• Broadcast and Cable
    • Video editing suites at broadcast and cable studios have much the same situation as movie post-production suites. They edit commercial and live news footage, then color correct the final footage. The reference monitors they use to guide their color grading decisions determine the “look” of their final material to all their viewers. Broadcasters and cable networks don’t want the satisfaction of their advertising clients and regular viewers to be spoiled by poorly calibrated reference monitors.
  • Photography
    • Professional photographers also color correct their photographic images, on a computer monitor that they trust to perform with reference quality. It is absolutely necessary that they be able to trust that the look of the images on their monitor screen is what their clients will see in their delivered work. An accurately calibrated monitor gives photographers creative confidence and helps build a satisfied client list.
  • Graphic Design
    • Graphic designers are always concerned that, after they’ve designed a layout and either print it locally or send it out to print, the printed result won’t match what they designed on their monitor screen. Mismatched output leads to miscommunication, rework, delays, client dissatisfaction, and reduced revenue. Is it the monitor’s fault, their fault, or the printer’s fault? Creating a monitor calibration profile for each of their target output devices, along with selecting the proper ICC profile for their local printer, allows them to achieve consistency with their local printer and the web. They can then be confident that any remaining print shop problems are not their fault. 
  • Product Design
    • When designing product containers, packages and cases, industrial product designers pay great attention to the color, texture and gloss of the product surfaces. They need to have confidence that when the product design is sent out for prototyping and production the final product will match their design intent, as designed and visualized on their electronic displays. Inaccurate display rendering leads to rework, delays, cost overruns and missed deadlines, all deadly in the business world. Designers can’t tolerate mismatched or inaccurate monitors; each monitor needs to accurately render images to the relevant standard and match other monitors on their desktop, in the design facility, and in partner facilities. 
  • AV Integration
    • Professional integrators install every sort of electronic display imaginable for their clients, ranging from outdoor video walls to video conferencing monitors and projectors, house of worship projectors, computer design stations, entertainment TVs, indoor video display walls and more. In each case, the quality of the final image(s) is a large part of how their clients judge the installation. Do some displays not match each other, are the colors wrong, is there poor contrast, do the images look flat, lacking detail? Integrators on tight schedules can’t afford rework time trying to fix clients’ poor job satisfaction. They need every display performing to the best of its ability when each site is commissioned, producing high client satisfaction and minimum callbacks.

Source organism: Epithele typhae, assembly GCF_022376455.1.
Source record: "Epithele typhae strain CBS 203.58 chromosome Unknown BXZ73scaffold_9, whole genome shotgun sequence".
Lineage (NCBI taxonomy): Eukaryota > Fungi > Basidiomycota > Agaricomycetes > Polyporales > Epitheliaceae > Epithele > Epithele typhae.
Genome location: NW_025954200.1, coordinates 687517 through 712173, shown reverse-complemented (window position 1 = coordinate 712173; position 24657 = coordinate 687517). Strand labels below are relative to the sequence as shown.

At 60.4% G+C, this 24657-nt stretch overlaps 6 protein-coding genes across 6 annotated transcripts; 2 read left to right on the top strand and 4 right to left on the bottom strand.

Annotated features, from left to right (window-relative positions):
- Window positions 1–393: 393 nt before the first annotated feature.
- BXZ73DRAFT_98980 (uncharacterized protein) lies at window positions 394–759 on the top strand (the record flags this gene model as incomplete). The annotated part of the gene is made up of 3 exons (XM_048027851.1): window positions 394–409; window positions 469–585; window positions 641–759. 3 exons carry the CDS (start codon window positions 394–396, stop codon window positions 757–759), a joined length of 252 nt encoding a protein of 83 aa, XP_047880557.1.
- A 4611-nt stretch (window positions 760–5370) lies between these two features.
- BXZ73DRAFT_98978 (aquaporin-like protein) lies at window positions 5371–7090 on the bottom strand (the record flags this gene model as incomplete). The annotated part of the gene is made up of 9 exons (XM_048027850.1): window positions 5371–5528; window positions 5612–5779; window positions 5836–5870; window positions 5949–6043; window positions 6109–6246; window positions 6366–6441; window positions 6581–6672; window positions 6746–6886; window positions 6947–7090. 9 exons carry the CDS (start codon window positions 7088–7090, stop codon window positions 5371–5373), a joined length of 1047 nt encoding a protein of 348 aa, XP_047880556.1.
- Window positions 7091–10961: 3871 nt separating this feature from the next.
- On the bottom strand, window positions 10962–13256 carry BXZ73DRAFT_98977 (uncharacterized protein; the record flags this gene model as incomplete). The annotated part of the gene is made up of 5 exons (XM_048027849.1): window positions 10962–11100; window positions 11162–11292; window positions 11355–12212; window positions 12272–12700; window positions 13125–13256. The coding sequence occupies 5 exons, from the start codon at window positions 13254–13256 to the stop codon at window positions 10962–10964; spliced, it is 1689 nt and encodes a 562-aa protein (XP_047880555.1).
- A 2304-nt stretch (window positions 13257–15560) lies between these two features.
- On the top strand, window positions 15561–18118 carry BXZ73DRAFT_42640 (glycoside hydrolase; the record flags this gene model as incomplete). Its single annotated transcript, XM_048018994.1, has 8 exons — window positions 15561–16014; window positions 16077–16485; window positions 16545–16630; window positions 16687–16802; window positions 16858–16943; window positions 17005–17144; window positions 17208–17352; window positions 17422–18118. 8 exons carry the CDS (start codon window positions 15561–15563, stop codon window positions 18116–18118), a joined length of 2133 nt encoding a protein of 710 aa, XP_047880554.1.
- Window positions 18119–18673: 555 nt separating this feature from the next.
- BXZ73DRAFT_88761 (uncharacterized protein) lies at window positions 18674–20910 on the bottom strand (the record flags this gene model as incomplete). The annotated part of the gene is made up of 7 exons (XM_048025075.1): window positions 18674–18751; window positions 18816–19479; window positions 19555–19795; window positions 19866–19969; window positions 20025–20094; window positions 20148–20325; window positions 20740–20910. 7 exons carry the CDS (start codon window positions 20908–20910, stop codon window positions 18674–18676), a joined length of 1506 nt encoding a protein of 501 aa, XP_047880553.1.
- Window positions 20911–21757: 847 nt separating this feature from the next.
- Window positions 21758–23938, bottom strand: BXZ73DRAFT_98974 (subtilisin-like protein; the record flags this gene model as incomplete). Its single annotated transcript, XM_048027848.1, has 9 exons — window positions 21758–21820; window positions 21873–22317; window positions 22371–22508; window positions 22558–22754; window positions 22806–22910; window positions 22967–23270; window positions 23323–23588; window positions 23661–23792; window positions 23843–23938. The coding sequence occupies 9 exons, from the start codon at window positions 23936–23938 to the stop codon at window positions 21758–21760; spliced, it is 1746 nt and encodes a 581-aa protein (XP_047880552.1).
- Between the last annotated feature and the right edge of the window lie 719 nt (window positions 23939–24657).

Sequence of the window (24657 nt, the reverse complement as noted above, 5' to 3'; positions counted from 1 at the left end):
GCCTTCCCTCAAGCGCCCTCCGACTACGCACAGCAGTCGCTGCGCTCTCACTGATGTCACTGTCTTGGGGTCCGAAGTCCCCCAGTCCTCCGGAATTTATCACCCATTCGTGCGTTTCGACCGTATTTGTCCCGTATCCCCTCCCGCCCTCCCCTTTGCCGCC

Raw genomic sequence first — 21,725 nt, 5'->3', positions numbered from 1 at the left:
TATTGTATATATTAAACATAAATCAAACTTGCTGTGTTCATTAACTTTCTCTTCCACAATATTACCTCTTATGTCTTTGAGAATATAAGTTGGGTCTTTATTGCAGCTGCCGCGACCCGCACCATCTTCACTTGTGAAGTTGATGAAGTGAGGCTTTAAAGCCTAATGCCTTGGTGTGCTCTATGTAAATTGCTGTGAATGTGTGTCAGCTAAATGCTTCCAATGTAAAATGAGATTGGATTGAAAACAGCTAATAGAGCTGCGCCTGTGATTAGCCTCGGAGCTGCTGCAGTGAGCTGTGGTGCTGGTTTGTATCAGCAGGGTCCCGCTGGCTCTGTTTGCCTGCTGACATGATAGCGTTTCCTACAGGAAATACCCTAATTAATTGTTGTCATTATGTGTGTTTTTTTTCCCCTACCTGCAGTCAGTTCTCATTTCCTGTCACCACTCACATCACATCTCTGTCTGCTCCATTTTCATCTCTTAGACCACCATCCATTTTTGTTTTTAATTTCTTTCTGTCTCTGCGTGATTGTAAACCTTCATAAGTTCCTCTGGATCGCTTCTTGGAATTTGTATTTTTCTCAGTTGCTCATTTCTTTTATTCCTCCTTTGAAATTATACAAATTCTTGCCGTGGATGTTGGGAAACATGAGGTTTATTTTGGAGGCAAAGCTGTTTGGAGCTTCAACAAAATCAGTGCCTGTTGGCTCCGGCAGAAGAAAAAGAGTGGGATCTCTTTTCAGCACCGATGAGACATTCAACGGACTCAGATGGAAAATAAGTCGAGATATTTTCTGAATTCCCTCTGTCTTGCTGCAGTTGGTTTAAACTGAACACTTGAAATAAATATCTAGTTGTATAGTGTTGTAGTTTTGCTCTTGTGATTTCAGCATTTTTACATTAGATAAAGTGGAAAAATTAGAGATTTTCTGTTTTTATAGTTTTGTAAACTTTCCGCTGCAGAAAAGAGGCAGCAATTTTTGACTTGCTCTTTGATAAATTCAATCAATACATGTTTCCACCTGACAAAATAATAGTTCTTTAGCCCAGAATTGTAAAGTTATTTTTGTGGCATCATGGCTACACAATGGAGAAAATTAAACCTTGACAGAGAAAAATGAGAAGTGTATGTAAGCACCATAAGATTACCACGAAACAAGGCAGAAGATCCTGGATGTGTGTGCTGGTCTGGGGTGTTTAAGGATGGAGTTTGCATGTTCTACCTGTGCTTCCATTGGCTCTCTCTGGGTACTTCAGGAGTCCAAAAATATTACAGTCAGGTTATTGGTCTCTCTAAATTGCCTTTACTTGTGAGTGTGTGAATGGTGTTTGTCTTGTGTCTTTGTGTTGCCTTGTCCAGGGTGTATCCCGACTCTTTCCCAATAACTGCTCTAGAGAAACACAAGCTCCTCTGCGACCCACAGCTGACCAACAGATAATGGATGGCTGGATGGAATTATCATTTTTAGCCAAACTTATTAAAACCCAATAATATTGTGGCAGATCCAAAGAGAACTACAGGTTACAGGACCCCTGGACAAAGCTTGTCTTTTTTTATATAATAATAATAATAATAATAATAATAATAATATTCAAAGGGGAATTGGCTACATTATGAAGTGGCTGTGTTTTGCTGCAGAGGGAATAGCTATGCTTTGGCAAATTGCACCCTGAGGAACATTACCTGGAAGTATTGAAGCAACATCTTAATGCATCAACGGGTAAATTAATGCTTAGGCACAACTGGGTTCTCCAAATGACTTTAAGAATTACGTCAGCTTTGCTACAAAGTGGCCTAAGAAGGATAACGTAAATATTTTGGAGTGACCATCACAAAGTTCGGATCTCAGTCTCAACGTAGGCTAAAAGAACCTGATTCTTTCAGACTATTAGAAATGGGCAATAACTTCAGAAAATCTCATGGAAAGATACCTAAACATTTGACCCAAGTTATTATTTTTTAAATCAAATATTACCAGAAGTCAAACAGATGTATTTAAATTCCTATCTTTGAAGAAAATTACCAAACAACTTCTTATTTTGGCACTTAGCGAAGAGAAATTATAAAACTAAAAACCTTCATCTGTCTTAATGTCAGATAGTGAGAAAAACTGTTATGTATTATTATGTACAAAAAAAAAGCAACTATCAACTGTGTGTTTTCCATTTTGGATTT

• Geospatial
    • Geospatial intelligence, GEOINT, GeoIntel, or GSI involves the display and analysis of satellite imagery, often performed across multiple computer monitors. This may be for land usage, climate, military, topographic, wildlife, surveying, or disaster analysis. In each case, maximum visual information needs to be accurately interpreted from each grayscale, true color, or false color image. Each computer monitor used to render these images needs to produce an equally-perceptible step in the rendered image’s luminance level for each step in the digital image’s signal level. A special Equal Probability of Detection (EPD) luminance response function has been defined by the U.S. National Geospatial Intelligence Agency to allow monitors to be calibrated for maximum information perception. A monitor that conforms to that function ensures that even subtle variations in image tones or colors can be visually detected.
  • Medical Imaging
    • Whether it be radiology, mammography, nuclear, pathological microscopy, dental, or veterinary imaging, the technical goal for medical imaging is much the same as with geospatial imaging. Each signal step in a scanned medical image needs to produce an equally-perceptible step in the rendered image’s luminance level. A special Digital Imaging and Communications in Medicine (DICOM) luminance response function (L* for Europe) has been defined to allow medical monitors to be consistently calibrated for optimum diagnostic capability. Inaccurate medical display rendering can result in compromised diagnostic outcomes. Medical physicists, radiologists, and biomedical engineers responsible for the diagnostic and clinical review displays used to view these medical images cannot accept poor display performance, on medical, professional, and legal liability grounds. These medical imaging displays must be accurately calibrated.